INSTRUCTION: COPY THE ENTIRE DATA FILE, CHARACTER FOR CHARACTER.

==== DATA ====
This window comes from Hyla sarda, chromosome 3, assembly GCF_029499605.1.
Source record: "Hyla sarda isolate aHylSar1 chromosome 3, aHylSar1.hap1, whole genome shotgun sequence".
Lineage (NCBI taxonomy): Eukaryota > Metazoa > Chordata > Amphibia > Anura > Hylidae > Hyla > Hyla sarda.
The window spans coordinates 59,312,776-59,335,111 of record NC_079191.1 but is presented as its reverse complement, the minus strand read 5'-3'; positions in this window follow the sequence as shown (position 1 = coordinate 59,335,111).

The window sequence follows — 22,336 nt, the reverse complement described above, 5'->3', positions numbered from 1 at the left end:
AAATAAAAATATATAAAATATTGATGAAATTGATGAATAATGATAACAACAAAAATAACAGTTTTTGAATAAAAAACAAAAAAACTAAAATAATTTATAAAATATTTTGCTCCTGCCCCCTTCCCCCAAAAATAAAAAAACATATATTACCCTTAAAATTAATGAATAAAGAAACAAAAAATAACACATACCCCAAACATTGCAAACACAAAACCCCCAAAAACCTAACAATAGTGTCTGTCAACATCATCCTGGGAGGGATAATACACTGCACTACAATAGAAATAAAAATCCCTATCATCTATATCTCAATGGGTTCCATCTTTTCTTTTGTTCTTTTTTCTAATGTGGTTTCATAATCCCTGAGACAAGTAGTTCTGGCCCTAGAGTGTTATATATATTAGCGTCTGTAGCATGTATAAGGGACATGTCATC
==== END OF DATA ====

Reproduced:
This window comes from Hyla sarda, chromosome 3, assembly GCF_029499605.1.
Source record: "Hyla sarda isolate aHylSar1 chromosome 3, aHylSar1.hap1, whole genome shotgun sequence".
Lineage (NCBI taxonomy): Eukaryota > Metazoa > Chordata > Amphibia > Anura > Hylidae > Hyla > Hyla sarda.
The window spans coordinates 59,312,776-59,335,111 of record NC_079191.1 but is presented as its reverse complement, the minus strand read 5'-3'; positions in this window follow the sequence as shown (position 1 = coordinate 59,335,111).

The window sequence follows — 22,336 nt, the reverse complement described above, 5'->3', positions numbered from 1 at the left end:
AAATAAAAATATATAAAATATTGATGAAATTGATGAATAATGATAACAACAAAAATAACAGTTTTTGAATAAAAAACAAAAAAACTAAAATAATTTATAAAATATTTTGCTCCTGCCCCCTTCCCCCAAAAATAAAAAAACATATATTACCCTTAAAATTAATGAATAAAGAAACAAAAAATAACACATACCCCAAACATTGCAAACACAAAACCCCCAAAAACCTAACAATAGTGTCTGTCAACATCATCCTGGGAGGGATAATACACTGCACTACAATAGAAATAAAAATCCCTATCATCTATATCTCAATGGGTTCCATCTTTTCTTTTGTTCTTTTTTCTAATGTGGTTTCATAATCCCTGAGACAAGTAGTTCTGGCCCTAGAGTGTTATATATATTAGCGTCTGTAGCATGTATAAGGGACATGTCATC